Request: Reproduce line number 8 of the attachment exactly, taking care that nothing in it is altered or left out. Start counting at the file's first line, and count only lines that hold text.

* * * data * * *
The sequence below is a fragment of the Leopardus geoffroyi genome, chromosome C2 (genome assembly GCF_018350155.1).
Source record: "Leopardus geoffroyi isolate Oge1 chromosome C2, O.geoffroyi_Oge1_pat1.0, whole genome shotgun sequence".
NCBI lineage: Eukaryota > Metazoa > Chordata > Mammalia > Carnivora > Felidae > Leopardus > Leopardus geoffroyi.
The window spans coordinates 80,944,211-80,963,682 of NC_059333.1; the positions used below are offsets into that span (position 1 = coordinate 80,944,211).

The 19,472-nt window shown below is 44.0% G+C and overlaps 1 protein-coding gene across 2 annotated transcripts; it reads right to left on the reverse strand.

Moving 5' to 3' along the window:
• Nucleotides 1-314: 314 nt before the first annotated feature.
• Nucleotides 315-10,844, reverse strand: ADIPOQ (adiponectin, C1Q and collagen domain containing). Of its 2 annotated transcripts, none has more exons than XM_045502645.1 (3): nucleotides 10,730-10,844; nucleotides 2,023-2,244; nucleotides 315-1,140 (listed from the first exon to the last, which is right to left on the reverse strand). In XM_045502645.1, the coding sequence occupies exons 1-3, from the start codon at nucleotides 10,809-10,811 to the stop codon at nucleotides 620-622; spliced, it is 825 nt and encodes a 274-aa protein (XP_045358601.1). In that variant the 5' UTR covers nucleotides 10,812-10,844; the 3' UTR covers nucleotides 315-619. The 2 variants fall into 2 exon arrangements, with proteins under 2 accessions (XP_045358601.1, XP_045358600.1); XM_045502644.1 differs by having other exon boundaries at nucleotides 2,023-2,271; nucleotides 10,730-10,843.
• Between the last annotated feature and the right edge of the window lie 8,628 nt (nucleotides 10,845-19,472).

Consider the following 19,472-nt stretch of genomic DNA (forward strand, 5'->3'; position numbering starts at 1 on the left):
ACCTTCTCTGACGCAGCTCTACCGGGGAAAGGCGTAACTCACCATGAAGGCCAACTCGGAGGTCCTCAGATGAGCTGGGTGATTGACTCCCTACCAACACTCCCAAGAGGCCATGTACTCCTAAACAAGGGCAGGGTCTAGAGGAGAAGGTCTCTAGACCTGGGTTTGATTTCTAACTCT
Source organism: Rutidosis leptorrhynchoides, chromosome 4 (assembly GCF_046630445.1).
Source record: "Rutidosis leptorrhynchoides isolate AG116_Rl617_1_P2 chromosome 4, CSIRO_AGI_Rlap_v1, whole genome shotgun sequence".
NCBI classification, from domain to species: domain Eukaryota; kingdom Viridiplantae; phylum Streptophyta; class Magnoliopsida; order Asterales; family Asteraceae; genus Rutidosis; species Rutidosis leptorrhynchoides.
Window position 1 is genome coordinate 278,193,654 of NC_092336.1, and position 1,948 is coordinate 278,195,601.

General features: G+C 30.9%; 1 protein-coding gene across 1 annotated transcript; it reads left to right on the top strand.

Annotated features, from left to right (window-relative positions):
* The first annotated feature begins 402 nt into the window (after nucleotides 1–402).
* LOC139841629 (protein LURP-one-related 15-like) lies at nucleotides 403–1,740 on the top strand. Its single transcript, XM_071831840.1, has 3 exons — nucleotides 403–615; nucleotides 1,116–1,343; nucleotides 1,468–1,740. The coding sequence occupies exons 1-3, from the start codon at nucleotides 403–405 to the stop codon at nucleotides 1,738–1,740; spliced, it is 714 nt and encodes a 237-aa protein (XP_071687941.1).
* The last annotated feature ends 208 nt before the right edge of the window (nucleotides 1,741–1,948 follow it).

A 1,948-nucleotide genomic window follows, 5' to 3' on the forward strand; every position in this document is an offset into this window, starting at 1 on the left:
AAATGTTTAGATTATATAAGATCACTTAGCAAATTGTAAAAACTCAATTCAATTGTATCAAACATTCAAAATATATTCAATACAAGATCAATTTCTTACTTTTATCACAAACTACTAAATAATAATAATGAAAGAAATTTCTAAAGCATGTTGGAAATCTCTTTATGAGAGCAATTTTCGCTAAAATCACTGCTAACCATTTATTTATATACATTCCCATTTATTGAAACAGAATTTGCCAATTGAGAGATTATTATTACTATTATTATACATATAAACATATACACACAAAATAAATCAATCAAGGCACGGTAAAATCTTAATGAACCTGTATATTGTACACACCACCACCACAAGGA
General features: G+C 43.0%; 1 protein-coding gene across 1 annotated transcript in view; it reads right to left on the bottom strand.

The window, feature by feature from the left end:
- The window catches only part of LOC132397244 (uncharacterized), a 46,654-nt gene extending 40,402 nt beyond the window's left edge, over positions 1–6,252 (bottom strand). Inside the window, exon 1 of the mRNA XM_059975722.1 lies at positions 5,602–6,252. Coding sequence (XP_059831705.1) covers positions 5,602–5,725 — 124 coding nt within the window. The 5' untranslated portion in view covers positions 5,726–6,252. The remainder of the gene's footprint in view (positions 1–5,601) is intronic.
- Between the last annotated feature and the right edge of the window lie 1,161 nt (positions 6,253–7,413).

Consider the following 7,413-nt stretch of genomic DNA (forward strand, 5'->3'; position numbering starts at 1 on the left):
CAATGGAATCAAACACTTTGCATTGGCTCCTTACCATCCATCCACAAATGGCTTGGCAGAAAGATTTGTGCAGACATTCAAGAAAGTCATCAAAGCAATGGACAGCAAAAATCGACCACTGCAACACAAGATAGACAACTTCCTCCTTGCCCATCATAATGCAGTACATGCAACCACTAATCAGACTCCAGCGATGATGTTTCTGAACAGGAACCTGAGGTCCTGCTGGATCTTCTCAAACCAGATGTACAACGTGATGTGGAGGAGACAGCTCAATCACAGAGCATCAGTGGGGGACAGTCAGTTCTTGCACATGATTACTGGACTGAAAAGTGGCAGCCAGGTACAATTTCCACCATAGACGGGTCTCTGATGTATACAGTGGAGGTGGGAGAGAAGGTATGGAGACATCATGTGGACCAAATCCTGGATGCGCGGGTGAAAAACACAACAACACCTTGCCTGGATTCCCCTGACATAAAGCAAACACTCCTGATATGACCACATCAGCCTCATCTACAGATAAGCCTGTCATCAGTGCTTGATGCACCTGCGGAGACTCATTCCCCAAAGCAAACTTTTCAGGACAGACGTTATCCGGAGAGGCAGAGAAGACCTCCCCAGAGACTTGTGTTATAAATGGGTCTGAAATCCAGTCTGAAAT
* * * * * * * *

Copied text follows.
• Nucleotides 315-10,844, reverse strand: ADIPOQ (adiponectin, C1Q and collagen domain containing). Of its 2 annotated transcripts, none has more exons than XM_045502645.1 (3): nucleotides 10,730-10,844; nucleotides 2,023-2,244; nucleotides 315-1,140 (listed from the first exon to the last, which is right to left on the reverse strand). In XM_045502645.1, the coding sequence occupies exons 1-3, from the start codon at nucleotides 10,809-10,811 to the stop codon at nucleotides 620-622; spliced, it is 825 nt and encodes a 274-aa protein (XP_045358601.1). In that variant the 5' UTR covers nucleotides 10,812-10,844; the 3' UTR covers nucleotides 315-619. The 2 variants fall into 2 exon arrangements, with proteins under 2 accessions (XP_045358601.1, XP_045358600.1); XM_045502644.1 differs by having other exon boundaries at nucleotides 2,023-2,271; nucleotides 10,730-10,843.